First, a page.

There are many excellent public companies with stock market upside outside of North America. How does one go about purchasing a stock on a foreign exchange or otherwise obtain some exposure to foreign companies and what considerations should be taken into account? While there are others, the major worldwide stock exchanges include: NYSE (New York Stock Exchange), NASDAQ, Japan Exchange Group, Shanghai Stock Exchange, Hong Kong Stock Exchange, Euronext (European Union), London Stock Exchange Group, Shenzen Stock Exchange, TMX Group (TSX – Toronto Stock Exchange), National Stock Exchange of India and Deutsche Borse (Germany). Each exchange is covered by its own regulations and processes but opens up a world of interesting businesses.
There are three main ways to gain exposure to a foreign stock:
1. Buying directly from a foreign stock exchange, most likely through an online brokerage
2. Purchasing a foreign mutual fund or ETF that trades on a domestic stock market and
3. Purchasing a foreign stock that trades on a domestic stock exchange through the use of ADR’s (American Depository Receipts).
The latter two options provide exposure but with less risk than buying directly off a foreign exchange. This is largely due to the fact that foreign exchanges may not have the same disclosure requirements to that of North American domestic exchanges. If a foreign company is not required to provide the same level of financial disclosure, you may be left making decisions with less than full information. There is also the risk of currency fluctuation with a direct investment and overall volatility that can be present in some of the smaller, more developing markets and countries. Finally, as is always the case, there may be tax implications with foreign investment. You need to obtain tax advice prior to investing in a foreign market to ensure you are on side with all requirements.
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International Investing Options:
- Buying direct: To buy direct off a foreign stock exchange, find a broker with access to the exchange with which you are interested. Not every brokerage has access but a few do such as Interactive Brokers (access to over 50 markets) and Charles Schwab (access to over 30 markets). For example, Interactive Brokers website has an array of international options in 120 markets, 31 countries and 23 currencies. Contact the broker, set up an account and proceed to buy and sell direct off a foreign stock exchange. Do your homework prior to purchase on financial disclosure requirements of the exchange and any tax implications.
- Purchase a foreign mutual fund or ETF on a domestic stock exchange: This option avoids the difficulty of buying directly off an international stock exchange as the product is purchased domestically. It allows you to purchase a bundle of stocks and avoid the difficulty of doing your own research on foreign companies which may be tedious and difficult. Many of the mutual funds available divide up the stocks involved with various foreign companies and usually, the percentage of domestic companies in the bundle is kept around 20%. Different mutual fund and ETF providers will use different terminology including global, international and foreign to describe their product and each may have a different make-up of foreign and domestic holdings. As an example of the holdings in an international ETF, the Vanguard International Div Apprec ETF has the following top holdings: Nestle SA (Swiss food and drink), Moelis and Company (American investment bank), Tencent Holdings Ltd. (Chinese investment holding company), Osisko Gold Royalties Ltd. (Canadian listed precious metal and royalty interests), SAP ADR (German software) and The Container Store Group Inc. (US storage and organization products). You can also use an app like M1 Finance to buy foreign ETFs such as VXUS and SCHF.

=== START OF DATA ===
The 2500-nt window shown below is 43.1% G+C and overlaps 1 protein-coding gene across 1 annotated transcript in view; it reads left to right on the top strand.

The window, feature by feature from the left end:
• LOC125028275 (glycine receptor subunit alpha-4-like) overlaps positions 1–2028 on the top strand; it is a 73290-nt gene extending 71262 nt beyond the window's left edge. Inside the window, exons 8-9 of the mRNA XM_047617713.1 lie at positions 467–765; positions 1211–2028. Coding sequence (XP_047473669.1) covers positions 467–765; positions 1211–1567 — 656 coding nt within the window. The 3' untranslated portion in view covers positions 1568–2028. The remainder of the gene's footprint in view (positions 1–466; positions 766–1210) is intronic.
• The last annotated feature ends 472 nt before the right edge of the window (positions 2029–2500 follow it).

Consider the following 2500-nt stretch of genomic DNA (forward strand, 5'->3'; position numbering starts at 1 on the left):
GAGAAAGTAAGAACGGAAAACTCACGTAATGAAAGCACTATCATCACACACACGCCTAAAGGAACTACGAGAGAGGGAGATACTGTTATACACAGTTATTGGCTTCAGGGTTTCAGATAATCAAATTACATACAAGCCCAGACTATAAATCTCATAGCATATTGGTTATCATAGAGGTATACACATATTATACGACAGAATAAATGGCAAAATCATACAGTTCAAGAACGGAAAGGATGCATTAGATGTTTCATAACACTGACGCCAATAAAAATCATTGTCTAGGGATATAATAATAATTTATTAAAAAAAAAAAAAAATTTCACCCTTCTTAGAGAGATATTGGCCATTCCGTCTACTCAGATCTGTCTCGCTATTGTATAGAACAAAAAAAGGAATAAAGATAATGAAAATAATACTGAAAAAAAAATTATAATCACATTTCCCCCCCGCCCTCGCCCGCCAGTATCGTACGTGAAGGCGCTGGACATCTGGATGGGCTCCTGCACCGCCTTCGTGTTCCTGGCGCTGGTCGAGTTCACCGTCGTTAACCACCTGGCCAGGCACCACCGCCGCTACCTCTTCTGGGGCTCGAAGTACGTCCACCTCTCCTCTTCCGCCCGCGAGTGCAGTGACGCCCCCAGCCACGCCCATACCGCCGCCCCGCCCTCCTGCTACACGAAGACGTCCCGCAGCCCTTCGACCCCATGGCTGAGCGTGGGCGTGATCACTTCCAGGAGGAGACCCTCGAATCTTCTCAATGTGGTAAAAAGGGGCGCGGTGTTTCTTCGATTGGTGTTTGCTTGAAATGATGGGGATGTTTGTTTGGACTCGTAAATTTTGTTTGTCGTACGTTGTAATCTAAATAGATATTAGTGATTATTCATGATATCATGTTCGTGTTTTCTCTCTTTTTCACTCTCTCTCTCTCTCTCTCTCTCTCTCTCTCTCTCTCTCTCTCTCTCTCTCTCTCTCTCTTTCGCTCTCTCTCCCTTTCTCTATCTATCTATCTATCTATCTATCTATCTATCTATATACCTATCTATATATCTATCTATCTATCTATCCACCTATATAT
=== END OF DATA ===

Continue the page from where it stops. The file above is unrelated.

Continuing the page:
- Purchasing an ADR: An American Depository Receipt (ADR) is an interesting concept that enables the purchase of a foreign stock on a domestic US exchange. The security underlying the ADR is held by a US financial institution with operations overseas and is then traded on an US exchange. The ADR certificate is issued by the US bank. Holders of the ADR are taxed on dividends or capital gains in US currency. Because the US bank requires a sufficient amount of financial disclosure from the listing company, purchasers of ADR’s can be assured of some level of information as compared to buying directly from a foreign exchange (Option 1 above).
Some examples of companies that trade on a US exchange using an ADR include: AstraZeneca (pharmaceuticals), Bayer (pharmaceuticals), Unilever (consumer goods) and Alibaba (e-commerce). As ADR’s are bought and sold like a stock, you can do this through a broker or your own online brokerage account, keeping in mind the foreign exchange operates on different hours and therefore prices can change during overnight periods when your order is waiting.
The prospect of investing internationally is exciting and opens up a world of possibilities to learn and explore new companies and industries.
About the Author: Melissa Tennison is the owner and founder of The Capital Pink. A lawyer by trade, she has combined her limitless curiosity and love of research into a personal finance blog aimed at beginner investors. To connect with Melissa, email her at firstname.lastname@example.org or connect on Instagram @thecapitalpink. The Capital Pink is the operating name of ZSM Creative Inc. *** The above constitutes information not advice. See a financial advisor for financial advice.